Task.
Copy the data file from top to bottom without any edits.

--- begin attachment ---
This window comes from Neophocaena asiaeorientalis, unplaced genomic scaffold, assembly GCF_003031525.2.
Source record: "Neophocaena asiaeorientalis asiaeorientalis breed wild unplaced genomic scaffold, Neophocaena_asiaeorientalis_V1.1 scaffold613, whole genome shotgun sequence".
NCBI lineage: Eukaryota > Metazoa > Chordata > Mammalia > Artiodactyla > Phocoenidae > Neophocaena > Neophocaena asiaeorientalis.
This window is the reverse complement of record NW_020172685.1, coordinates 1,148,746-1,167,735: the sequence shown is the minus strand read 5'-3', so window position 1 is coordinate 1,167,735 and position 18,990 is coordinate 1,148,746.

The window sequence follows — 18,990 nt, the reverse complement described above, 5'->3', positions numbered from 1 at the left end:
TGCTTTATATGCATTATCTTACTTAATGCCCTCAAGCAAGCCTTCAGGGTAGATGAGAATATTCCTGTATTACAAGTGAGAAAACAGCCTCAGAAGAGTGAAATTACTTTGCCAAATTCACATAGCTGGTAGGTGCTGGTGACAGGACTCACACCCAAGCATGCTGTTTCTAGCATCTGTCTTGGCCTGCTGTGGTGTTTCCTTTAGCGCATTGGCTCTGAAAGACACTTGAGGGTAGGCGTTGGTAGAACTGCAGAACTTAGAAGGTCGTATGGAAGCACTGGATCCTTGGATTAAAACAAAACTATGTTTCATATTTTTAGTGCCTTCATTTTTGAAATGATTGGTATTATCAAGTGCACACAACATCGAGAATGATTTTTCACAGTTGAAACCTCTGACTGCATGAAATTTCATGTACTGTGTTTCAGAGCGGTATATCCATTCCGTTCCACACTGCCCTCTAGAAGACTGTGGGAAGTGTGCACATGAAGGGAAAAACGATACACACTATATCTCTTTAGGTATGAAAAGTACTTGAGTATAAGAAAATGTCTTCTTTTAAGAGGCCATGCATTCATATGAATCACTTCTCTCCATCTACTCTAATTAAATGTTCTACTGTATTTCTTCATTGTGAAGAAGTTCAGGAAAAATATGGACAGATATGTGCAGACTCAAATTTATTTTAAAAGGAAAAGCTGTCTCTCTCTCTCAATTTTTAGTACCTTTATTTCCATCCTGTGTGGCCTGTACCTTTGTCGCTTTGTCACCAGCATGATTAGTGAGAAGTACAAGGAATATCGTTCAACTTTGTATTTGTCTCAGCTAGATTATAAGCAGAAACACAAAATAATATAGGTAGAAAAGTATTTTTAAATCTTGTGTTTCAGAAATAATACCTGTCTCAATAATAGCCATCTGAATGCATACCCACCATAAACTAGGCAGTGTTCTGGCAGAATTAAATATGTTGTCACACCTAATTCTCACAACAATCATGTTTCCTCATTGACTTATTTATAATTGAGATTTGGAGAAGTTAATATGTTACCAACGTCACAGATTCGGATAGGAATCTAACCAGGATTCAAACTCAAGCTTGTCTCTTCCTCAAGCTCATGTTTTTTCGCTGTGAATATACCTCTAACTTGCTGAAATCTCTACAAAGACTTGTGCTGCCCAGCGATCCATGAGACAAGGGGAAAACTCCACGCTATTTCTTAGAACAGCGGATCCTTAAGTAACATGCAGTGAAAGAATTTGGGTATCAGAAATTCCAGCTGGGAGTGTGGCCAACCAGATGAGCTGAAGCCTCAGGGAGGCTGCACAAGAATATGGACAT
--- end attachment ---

This window comes from Neophocaena asiaeorientalis, unplaced genomic scaffold, assembly GCF_003031525.2.
Source record: "Neophocaena asiaeorientalis asiaeorientalis breed wild unplaced genomic scaffold, Neophocaena_asiaeorientalis_V1.1 scaffold613, whole genome shotgun sequence".
NCBI lineage: Eukaryota > Metazoa > Chordata > Mammalia > Artiodactyla > Phocoenidae > Neophocaena > Neophocaena asiaeorientalis.
This window is the reverse complement of record NW_020172685.1, coordinates 1,148,746-1,167,735: the sequence shown is the minus strand read 5'-3', so window position 1 is coordinate 1,167,735 and position 18,990 is coordinate 1,148,746.

The window sequence follows — 18,990 nt, the reverse complement described above, 5'->3', positions numbered from 1 at the left end:
TGCTTTATATGCATTATCTTACTTAATGCCCTCAAGCAAGCCTTCAGGGTAGATGAGAATATTCCTGTATTACAAGTGAGAAAACAGCCTCAGAAGAGTGAAATTACTTTGCCAAATTCACATAGCTGGTAGGTGCTGGTGACAGGACTCACACCCAAGCATGCTGTTTCTAGCATCTGTCTTGGCCTGCTGTGGTGTTTCCTTTAGCGCATTGGCTCTGAAAGACACTTGAGGGTAGGCGTTGGTAGAACTGCAGAACTTAGAAGGTCGTATGGAAGCACTGGATCCTTGGATTAAAACAAAACTATGTTTCATATTTTTAGTGCCTTCATTTTTGAAATGATTGGTATTATCAAGTGCACACAACATCGAGAATGATTTTTCACAGTTGAAACCTCTGACTGCATGAAATTTCATGTACTGTGTTTCAGAGCGGTATATCCATTCCGTTCCACACTGCCCTCTAGAAGACTGTGGGAAGTGTGCACATGAAGGGAAAAACGATACACACTATATCTCTTTAGGTATGAAAAGTACTTGAGTATAAGAAAATGTCTTCTTTTAAGAGGCCATGCATTCATATGAATCACTTCTCTCCATCTACTCTAATTAAATGTTCTACTGTATTTCTTCATTGTGAAGAAGTTCAGGAAAAATATGGACAGATATGTGCAGACTCAAATTTATTTTAAAAGGAAAAGCTGTCTCTCTCTCTCAATTTTTAGTACCTTTATTTCCATCCTGTGTGGCCTGTACCTTTGTCGCTTTGTCACCAGCATGATTAGTGAGAAGTACAAGGAATATCGTTCAACTTTGTATTTGTCTCAGCTAGATTATAAGCAGAAACACAAAATAATATAGGTAGAAAAGTATTTTTAAATCTTGTGTTTCAGAAATAATACCTGTCTCAATAATAGCCATCTGAATGCATACCCACCATAAACTAGGCAGTGTTCTGGCAGAATTAAATATGTTGTCACACCTAATTCTCACAACAATCATGTTTCCTCATTGACTTATTTATAATTGAGATTTGGAGAAGTTAATATGTTACCAACGTCACAGATTCGGATAGGAATCTAACCAGGATTCAAACTCAAGCTTGTCTCTTCCTCAAGCTCATGTTTTTTCGCTGTGAATATACCTCTAACTTGCTGAAATCTCTACAAAGACTTGTGCTGCCCAGCGATCCATGAGACAAGGGGAAAACTCCACGCTATTTCTTAGAACAGCGGATCCTTAAGTAACATGCAGTGAAAGAATTTGGGTATCAGAAATTCCAGCTGGGAGTGTGGCCAACCAGATGAGCTGAAGCCTCAGGGAGGCTGCACAAGAATATGGACAT